But Democratic leader Chuck Schumer says there’s no deal yet.
Party leaders and rank-and-file senators spent all day Sunday haggling over a deal to reopen the government. But Washington’s painful shutdown will nonetheless drag into Day Three.
Shortly after 9 p.m. Sunday, Senate Majority Leader Mitch McConnell announced that the chamber would vote on a plan at noon Monday to fund the government through Feb. 8. In an attempted concession to Minority Leader Chuck Schumer, McConnell said he would take up legislation to protect some young immigrants from deportation if a deal to address their status is not reached by the time funding expires in early February.
But Democrats were not ready to call it a deal, even as McConnell implored the Senate to vote Sunday night to reopen the government. “The shutdown should stop today,” he said.
Schumer said further negotiations were needed and spurned McConnell’s request, pushing a vote until Monday, when hundreds of thousands of federal employees will be furloughed.
“Talks will continue, but we have yet to reach an agreement on a path forward that would be acceptable for both sides,” Schumer said.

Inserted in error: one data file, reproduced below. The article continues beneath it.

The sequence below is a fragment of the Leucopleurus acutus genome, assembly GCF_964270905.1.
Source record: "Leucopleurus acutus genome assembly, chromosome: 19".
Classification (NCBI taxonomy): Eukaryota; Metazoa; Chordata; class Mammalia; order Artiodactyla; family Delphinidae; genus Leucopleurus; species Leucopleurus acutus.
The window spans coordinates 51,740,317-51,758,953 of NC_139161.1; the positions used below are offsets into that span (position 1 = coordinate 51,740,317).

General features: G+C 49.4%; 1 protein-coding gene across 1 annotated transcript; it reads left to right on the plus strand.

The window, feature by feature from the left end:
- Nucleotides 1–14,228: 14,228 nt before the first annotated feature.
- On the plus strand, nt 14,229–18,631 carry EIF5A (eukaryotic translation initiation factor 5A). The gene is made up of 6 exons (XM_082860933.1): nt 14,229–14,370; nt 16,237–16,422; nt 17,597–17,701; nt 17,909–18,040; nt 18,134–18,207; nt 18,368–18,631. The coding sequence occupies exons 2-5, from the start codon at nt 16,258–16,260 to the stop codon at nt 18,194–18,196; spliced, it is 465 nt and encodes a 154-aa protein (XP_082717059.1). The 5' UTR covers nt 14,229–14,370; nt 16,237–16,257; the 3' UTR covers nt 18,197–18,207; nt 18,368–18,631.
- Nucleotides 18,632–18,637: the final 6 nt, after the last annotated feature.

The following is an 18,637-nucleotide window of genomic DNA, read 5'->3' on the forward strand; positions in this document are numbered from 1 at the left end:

The vote Monday is expected to fail absent further progress between the two party leaders before then.
Senate Republicans will have a conference meeting at 11 a.m. Monday to discuss the state of play, aides said.
The late-night exchange capped a furious round of negotiations Sunday between Schumer and McConnell, as well as a group of deal-making senators desperate to reopen the shuttered government. Senators from both parties took a proposal to the party leaders after the centrists met for 90 minutes on Sunday afternoon.
Their proposal would reopen the government through Feb. 8 and have McConnell commit on the Senate floor to holding an immigration vote before that date — a commitment that McConnell approached but did not definitively agree to, in part because Republicans worry they could not complete an immigration debate before the next funding deadline.
Keeping the shutdown going given McConnell’s stated goal of an immigration vote would be “counterproductive,” said Sen. Lindsey Graham (R-S.C.) as the Senate adjourned for the night. As for Democrats’ push for a more firm immigration commitment from the GOP leader, Graham suggested McConnell’s Sunday night statement would have to suffice: “I assume if we get a deal, it will be more formal.”
Sen. Jeff Flake (R-Ariz.), who along with Graham is meeting with roughly 20 senators in both parties, said he hoped the group would meet again.